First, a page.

Fell in love in Germany? Then you might wonder about German affectionate names. Yes, even in a language known for its harsh sounds and short commands, you’ll have many cute names to choose from. For example, you might not think of your loved ones as animals, but many German terms of endearment borrow from wildlife. And if you are thinking only cuddly things now, you are in for a surprise. To be fair, Germans try to give it a sweet touch with the frequently used diminutive. So what are some German terms of endearment?
- Schatz – treasure
- Maus – mouse
- Hase – bunny
- Bärchen – little bear
- Schnecke – snail
- Biene – bee
- Schnucki – (like sweetie)
- Engel – angel
- Perle – pearl
- Mäusebärchen – little mouse bear
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1. Schatz – treasure
Schatz is the most popular of all German affectionate names. It translates to treasure, gem or jewel and means just that: a person most precious to you. This can be your new boyfriend or girlfriend, your spouse or your children. The diminutives Schatzi or Schätzchen are used for men, women and children alike, in public or at home. It is not uncommon between girlfriends either. Some people even call their fur babies mein Schatz.!
2. Maus – mouse
This is one of the (in)famous German nicknames derived from the animal kingdom. While most of us think of mice as possibly disease-ridden vermin, the source of inspiration for this German term of endearment might be found in one of the many cartoons involving these little critters. Maus or the diminutives Mäuschen and Mausi can be used for women, men and children.
3. Hase – bunny
The same could be said of Hase. Most people would agree that a bunny is indeed really cute and even cuter when it is a little Hasi or Häschen.
4. Bärchen – little bear
This nickname in the German language is more suitable for your boyfriend. Bears are big and strong and have a protective and reassuring side. They are also soft and cuddly animals we want to snuggle up to.
5. Schnecke – snail
For real? Where is the cuteness in a snail? While we might never find the source for one of the stranger German terms of endearment, it is used quite a lot for women. Sometimes you will hear the diminutive Schneckchen, which doesn’t make the animal any cuter. A word of warning: Only use this one in a relationship. In a pickup line, it shows a lack of respect for the woman you’re addressing.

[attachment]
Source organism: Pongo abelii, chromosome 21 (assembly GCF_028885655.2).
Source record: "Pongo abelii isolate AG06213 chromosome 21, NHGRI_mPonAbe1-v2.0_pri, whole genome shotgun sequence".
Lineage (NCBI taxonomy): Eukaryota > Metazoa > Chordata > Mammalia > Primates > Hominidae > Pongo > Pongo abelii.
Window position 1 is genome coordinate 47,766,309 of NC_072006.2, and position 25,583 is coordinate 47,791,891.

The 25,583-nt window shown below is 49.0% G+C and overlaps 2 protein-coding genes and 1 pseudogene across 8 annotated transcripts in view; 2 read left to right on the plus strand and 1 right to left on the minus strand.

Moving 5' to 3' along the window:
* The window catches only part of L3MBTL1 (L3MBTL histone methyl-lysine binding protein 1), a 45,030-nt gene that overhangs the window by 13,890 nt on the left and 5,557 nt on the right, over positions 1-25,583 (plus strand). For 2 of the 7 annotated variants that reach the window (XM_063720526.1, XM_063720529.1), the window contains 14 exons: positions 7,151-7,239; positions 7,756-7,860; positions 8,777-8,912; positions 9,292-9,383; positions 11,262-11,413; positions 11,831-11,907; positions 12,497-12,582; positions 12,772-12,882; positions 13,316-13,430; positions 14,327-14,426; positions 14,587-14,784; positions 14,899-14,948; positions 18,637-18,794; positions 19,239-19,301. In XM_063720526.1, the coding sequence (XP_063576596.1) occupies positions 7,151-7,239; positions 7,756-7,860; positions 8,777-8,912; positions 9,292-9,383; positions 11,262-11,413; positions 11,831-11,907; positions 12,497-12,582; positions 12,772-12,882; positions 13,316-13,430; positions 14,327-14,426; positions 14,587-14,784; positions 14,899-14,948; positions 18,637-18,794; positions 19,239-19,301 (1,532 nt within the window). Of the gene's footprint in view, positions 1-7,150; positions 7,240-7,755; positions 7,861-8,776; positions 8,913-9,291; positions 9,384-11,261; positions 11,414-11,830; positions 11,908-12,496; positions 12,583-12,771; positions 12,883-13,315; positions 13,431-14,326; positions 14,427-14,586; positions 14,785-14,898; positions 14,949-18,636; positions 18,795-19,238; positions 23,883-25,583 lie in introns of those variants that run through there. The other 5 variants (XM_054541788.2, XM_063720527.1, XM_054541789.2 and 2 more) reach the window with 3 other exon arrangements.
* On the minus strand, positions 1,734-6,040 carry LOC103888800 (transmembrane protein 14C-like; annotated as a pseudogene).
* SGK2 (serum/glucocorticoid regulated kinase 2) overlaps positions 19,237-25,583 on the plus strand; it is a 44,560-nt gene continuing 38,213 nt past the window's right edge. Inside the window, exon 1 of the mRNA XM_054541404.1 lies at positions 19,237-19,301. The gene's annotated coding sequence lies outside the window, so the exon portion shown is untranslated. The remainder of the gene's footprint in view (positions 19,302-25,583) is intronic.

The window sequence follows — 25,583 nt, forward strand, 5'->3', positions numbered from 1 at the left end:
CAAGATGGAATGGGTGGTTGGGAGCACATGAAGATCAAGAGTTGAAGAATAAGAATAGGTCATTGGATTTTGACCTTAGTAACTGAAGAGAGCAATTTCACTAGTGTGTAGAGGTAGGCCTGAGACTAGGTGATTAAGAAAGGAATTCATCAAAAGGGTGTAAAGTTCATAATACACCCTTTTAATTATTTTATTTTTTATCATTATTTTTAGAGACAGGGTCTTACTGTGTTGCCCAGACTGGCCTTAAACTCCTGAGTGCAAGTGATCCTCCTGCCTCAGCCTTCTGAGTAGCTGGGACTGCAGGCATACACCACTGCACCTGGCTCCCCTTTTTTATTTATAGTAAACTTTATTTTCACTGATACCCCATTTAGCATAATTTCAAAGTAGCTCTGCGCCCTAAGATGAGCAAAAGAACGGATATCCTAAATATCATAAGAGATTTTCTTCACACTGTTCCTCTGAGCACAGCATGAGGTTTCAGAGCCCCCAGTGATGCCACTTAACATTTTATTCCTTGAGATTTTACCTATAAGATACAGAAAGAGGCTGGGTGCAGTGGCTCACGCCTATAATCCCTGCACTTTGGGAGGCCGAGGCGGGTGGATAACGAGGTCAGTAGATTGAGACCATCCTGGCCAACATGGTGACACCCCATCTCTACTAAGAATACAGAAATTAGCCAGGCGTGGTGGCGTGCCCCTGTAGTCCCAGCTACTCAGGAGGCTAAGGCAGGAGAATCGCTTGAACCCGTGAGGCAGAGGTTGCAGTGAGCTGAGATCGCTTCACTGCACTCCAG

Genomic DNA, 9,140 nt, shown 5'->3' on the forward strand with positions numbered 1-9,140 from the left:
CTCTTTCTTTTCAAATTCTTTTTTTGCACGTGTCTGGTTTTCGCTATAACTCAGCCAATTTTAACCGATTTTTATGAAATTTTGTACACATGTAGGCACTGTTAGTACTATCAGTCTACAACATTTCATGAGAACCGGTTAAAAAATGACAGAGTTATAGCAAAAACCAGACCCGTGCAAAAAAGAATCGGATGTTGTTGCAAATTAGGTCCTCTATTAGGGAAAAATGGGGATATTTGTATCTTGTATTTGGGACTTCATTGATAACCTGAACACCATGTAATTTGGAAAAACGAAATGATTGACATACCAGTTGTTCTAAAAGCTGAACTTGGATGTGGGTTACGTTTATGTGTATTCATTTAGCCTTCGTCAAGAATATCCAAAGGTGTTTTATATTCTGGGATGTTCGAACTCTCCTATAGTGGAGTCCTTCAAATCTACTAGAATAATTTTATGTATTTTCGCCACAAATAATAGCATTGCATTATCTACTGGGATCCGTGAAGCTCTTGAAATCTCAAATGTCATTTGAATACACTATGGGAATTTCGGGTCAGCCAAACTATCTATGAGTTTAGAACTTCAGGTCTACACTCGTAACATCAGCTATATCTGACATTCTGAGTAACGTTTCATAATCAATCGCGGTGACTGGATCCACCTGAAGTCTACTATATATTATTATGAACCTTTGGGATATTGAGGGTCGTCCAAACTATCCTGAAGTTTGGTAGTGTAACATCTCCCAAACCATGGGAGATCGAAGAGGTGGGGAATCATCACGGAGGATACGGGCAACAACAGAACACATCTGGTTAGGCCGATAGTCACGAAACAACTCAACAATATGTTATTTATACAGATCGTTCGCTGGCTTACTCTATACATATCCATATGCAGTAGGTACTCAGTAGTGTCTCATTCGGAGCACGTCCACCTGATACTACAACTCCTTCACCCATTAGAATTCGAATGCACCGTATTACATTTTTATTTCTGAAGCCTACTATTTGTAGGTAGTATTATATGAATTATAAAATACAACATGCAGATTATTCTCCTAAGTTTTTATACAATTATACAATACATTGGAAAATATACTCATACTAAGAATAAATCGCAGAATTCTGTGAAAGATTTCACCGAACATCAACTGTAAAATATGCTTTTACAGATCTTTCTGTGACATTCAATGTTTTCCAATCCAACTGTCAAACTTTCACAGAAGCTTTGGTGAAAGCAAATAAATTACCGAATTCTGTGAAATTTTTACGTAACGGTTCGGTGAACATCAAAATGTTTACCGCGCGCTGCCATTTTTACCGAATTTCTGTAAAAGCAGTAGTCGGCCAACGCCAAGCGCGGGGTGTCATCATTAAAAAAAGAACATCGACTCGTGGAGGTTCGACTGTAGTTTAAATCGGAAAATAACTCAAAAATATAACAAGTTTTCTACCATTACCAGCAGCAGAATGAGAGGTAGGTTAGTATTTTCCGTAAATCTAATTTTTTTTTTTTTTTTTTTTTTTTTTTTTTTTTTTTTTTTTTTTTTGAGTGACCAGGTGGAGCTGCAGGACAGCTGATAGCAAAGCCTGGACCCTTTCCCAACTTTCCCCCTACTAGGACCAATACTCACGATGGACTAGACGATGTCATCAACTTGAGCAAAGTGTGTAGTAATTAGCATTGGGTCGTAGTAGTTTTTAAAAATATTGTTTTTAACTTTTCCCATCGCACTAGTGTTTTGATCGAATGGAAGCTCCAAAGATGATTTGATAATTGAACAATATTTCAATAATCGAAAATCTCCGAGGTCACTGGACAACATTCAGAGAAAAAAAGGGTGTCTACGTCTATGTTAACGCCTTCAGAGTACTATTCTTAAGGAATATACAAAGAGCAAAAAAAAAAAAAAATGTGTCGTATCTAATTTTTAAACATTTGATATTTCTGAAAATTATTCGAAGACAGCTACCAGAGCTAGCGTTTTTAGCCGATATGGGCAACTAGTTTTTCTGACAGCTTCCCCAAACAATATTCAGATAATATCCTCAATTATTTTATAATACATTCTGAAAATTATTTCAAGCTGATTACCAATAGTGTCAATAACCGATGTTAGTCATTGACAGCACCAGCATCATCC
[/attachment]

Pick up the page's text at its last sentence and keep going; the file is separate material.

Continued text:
6. Biene – bee
This one is actually not used so much. Not anymore, at least. The phrase flotte Biene is a somewhat old-fashioned expression for an attractive woman. While you probably won’t ever hear it these days, you could still use Biene or Bienchen for your girlfriend.
7. Schnucki – (like sweetie)
This very popular endearment isn’t even a real word. Its root seems to be the adjective schnuckelig, which means something between pretty, sweet, cuddly and small. In any case, it is the opposite of big and strong. Still, you can use it for women and men alike.
8. Engel – angel
Contrary to most of the art history, Germans picture angels as beautiful females. It is no surprise then how this term became an affectionate name for women, although it. The diminutive Engelchen is also popular.
9. Perle – pearl
While the pearl is a precious jewel, it is not a widely used German nickname for your loved ones. If you want to hear yourself called Perle, we recommend you visit the Ruhrgebiet (Ruhr Valley). Again here, do not use it as a pick-up line or call someone Perle you are not in a relationship with because it will come across disrespectful.
10. Mausebärchen – little mouse bear
Don’t Germans just love their compound words? We must admit, there are some impressive examples that could at least make you fall in love with the German language. On the sweet side of these is the word Mausebär(chen). Basically, you take the German nicknames Maus and Bärchen and put them together. This term is also often used for children. Many German couples also get creative and make up their own affectionate names. So don’t be shy and use your linguistic skills.
What do German lovers call each other?
German lovers will usually call each other Schatz. Schnucki, Maus, Hase and Bärchen are also very popular. Other German affectionate names are derived from rather peculiar animals, like the snail. Using the diminutive goes a long way to turn more or less anything into cute German words for partners, also of the same sex, children or even friends. The literal meaning of the nicknames is often less important than the tone they are spoken in.
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Sandra lives in Istanbul, together with her kids, cat and dog. As a historian she thrives exploring this ancient city with her two- and four-legged loved ones. Together, they also love to go on adventures through all of Turkey and its neighboring countries. The perfect opportunity to put all the language learning into practice. If she’s not on the road, Sandra is busy putting her experiences into writing as a freelance copywriter for the travel industry and everything related to language, culture and family. Her particular interest lies in providing information on animal welfare with her website contentrundumstier.de.